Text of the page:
The fact that corn or maize has a Japanese name — tōmorokoshi — indicates that it entered the country centuries ago, before it was the norm to import the name of a food as-is and spell it out phonetically (as with tomatoes or asparagus, for instance).

Corn was first introduced to Japan by the Portuguese in 1579, in Nagasaki or Shikoku, and was originally called nanban-morokoshi. “Nanban” was a term that came from China that means “southern savages,” and was used to refer to any number of things that came from overseas. The name changed later to its current one; the part (also read as kara) refers to China’s Tang Dynasty, and is still used for food and other items that may have originated in China or simply overseas, such as tōgarashi (chili peppers). The “morokoshi” part of the name means sorghum, because this new plant was mistakenly thought to be a bigger version of that grain.

The type of corn the Portuguese brought with them from South America was flint corn, which produces hard kernels that are ground up as meal or fed to animals. There are a few records of ground corn used as food for humans (it was used to make mochi-like cakes in Nagasaki, for example), but its main use overseas was as feed for livestock, and since meat consumption was banned or discouraged during the Edo Period (1603-1867), meaning there wasn’t much animal farming, production of corn didn’t take off in Japan until the Meiji Period (1868-1912). Today, Japan is the world’s biggest importer of corn, three-quarters of which comes from the United States. Most of it is for animal feed.

Sweet corn was first grown domestically in Hokkaido in the 1900s, when the northern island underwent large-scale development as farmland, but it didn’t become widely popular until the 1950s and ’60s. Hokkaido still dominates domestic corn production. Sweet corn is now a familiar and popular vegetable around the country, and fresh corn is a welcome fixture during the summer.

While purists prefer it to be simply boiled in salt water, a very Japanese way of cooking corn on the cob is to boil it briefly and then grill it while brushing the surface with soy sauce or a mixture of soy sauce, mirin and sugar. The nutty, salty flavor of the burned soy sauce is a perfect foil for the sweetness of the corn, and the smell as it cooks is irresistible. Grilled corn on the cob is a regular item at summertime festivals and barbecues.

Out of season, frozen and canned corn are common household staples. Sweet corn is used in all kinds of dishes, such as stir-fries and tempura, but the most popular corn recipe is a thick, smooth, creamy soup or potage, simply called corn soup or corn-cream soup. It’s by far the most popular Western-style soup in Japan; kids often mean corn soup when they say “soup.” While corn soups exist almost everywhere that sweet corn is produced, the Japanese version — pureed corn, onion and milk, thickened with a roux or potatoes — belongs to the yōshoku category of Western-style Japanese cuisine: Western cooking methods and ingredients adapted to Japanese tastes, such as tonkatsu and spaghetti Napolitan.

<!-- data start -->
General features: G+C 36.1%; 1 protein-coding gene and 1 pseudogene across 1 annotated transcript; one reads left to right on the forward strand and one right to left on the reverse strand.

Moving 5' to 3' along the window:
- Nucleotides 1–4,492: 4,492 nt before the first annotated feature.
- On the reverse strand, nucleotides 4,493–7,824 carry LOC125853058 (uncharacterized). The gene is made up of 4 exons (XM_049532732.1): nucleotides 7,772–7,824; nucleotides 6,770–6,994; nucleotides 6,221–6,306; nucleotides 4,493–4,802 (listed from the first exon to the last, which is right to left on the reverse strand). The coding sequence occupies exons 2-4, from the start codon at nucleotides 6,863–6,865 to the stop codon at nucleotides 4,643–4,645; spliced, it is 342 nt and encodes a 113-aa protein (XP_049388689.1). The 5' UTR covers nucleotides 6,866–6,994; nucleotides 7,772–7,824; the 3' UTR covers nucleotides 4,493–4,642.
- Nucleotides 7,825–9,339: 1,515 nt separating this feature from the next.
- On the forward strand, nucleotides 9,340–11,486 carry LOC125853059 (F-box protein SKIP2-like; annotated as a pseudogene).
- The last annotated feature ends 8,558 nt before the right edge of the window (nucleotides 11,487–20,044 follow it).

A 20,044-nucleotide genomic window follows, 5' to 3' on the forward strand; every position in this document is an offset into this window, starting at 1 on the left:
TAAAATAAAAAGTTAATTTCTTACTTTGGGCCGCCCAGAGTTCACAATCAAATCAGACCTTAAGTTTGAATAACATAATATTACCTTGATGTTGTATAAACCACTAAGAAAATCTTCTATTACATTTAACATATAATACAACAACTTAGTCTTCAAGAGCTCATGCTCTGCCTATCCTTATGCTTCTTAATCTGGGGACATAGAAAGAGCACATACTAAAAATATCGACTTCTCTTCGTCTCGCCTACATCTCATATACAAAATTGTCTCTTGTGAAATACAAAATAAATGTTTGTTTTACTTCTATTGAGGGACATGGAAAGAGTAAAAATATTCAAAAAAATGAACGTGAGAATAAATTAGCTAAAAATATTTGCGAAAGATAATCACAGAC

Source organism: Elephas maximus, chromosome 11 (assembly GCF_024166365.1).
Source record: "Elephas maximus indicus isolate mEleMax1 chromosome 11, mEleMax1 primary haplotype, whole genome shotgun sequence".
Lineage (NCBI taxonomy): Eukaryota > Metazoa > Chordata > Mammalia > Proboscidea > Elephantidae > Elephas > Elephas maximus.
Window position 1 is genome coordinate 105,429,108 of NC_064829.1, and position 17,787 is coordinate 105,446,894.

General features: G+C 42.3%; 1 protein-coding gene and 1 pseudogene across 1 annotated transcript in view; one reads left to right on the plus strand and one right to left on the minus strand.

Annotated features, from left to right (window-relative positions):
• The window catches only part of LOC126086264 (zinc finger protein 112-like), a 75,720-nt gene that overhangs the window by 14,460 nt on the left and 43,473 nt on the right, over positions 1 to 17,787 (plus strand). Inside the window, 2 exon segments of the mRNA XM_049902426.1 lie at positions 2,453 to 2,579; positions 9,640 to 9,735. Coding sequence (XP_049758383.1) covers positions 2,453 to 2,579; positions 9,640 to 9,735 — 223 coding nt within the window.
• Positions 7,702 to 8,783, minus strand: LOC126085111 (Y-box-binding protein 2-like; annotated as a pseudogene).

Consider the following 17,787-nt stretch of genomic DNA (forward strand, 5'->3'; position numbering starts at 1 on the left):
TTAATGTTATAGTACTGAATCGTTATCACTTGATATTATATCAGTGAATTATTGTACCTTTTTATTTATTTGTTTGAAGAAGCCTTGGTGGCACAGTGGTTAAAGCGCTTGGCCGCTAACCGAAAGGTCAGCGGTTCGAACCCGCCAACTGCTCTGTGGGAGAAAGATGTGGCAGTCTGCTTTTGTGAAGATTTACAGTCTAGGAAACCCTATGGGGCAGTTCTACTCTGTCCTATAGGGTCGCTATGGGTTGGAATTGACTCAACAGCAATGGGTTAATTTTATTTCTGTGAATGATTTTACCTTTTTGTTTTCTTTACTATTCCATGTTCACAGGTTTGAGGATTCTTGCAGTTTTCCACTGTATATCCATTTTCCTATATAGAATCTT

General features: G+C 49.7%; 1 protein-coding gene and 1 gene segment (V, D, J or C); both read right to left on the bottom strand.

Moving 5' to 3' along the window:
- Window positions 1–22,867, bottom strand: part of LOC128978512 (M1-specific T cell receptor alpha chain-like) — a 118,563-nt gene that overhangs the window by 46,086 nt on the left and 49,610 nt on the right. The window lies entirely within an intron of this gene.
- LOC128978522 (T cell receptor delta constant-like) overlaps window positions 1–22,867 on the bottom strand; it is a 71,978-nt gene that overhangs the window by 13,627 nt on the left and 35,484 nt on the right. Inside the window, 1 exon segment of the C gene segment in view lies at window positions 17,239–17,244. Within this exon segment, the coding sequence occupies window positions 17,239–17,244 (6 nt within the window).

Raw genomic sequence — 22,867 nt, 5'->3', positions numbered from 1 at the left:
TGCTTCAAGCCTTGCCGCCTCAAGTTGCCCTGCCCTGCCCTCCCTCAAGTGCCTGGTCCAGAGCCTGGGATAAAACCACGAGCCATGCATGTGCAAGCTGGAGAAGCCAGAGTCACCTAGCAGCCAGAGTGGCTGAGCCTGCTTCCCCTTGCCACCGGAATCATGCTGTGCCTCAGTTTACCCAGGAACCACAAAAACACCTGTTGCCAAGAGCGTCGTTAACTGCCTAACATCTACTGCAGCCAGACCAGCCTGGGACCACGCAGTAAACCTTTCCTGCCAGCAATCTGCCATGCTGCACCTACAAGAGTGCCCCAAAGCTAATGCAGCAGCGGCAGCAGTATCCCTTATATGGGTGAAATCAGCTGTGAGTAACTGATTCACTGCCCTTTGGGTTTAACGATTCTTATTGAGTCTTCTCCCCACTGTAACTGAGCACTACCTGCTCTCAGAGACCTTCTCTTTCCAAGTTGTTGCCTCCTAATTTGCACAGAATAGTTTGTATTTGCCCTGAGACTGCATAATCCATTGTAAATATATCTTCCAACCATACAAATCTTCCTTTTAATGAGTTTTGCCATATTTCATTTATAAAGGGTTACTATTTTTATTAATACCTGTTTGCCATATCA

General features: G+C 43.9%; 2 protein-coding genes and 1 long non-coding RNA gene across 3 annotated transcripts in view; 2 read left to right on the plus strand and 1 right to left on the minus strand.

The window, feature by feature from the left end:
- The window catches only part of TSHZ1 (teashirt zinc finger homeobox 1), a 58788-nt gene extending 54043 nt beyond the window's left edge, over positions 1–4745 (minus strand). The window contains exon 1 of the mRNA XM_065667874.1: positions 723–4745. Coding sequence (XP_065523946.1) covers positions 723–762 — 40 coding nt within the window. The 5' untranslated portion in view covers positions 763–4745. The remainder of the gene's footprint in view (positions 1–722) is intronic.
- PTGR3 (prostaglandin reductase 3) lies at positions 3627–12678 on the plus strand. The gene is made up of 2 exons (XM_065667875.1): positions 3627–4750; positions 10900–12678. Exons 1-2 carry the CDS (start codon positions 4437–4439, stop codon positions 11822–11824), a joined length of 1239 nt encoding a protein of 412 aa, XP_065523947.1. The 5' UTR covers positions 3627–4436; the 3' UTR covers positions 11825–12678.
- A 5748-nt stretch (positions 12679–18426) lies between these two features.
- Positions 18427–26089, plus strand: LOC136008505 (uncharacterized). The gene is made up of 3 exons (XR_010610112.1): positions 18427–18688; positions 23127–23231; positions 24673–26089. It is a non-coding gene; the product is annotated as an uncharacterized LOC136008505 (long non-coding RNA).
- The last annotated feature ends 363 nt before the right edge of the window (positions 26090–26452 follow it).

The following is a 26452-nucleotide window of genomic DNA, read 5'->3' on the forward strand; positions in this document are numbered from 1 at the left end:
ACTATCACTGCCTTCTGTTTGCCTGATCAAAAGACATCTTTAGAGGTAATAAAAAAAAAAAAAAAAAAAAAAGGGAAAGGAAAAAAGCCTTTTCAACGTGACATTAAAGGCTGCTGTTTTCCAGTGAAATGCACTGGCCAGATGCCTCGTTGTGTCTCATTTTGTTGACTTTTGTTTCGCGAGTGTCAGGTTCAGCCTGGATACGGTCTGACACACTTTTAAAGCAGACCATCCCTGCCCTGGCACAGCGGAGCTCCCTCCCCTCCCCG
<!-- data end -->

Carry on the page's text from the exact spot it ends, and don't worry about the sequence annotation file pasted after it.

This month’s recipe is for a quick and easy chilled creamy corn soup that is refreshing on a hot day. Silken tofu is used as the thickener instead of the usual flour or potato and milk. Why not give it a try?

Recipe: chilled creamy corn soup

Serves 4 to 5


3 or 4 corn cobs, or 1 can (400 g) of corn
1 small onion, finely chopped
1 tbsp butter or vegetable oil
1 block (300 g) kinugoshi (silken tofu)
1 tbsp Saikyo miso
1 tbsp mentsuyu (noodle dipping sauce)
2-3 cups (400-500 ml) crushed ice
Salt and pepper
Chopped parsley for garnish

Scrape the kernels off the cobs with a knife. Reserve the liquid for the soup.

Saute the onion in the butter or oil until softened and translucent. Add the corn and saute until soft. Leave to cool.

Put the corn, onion, reserved corn liquid and tofu in a blender or food processor and mix until smooth. Optionally strain the puree through a sieve to make it really smooth. Return the mixture to the blender, and add the miso, mentsuyu and ice. Process until the ice is finely crushed. Add some water if the soup is too thick, and season with salt, pepper or extra mentsuyu to taste.

Sprinkle with parsley and serve.

Makiko Itoh is the author of “The Just Bento Cookbook” (Kodansha USA). She writes about bentō lunches at www.justbento.com and about Japanese cooking and more at www.justhungry.com.

In line with COVID-19 guidelines, the government is strongly requesting that residents and visitors exercise caution if they choose to visit bars, restaurants, music venues and other public spaces.

In a time of both misinformation and too much information, quality journalism is more crucial than ever.
By subscribing, you can help us get the story right.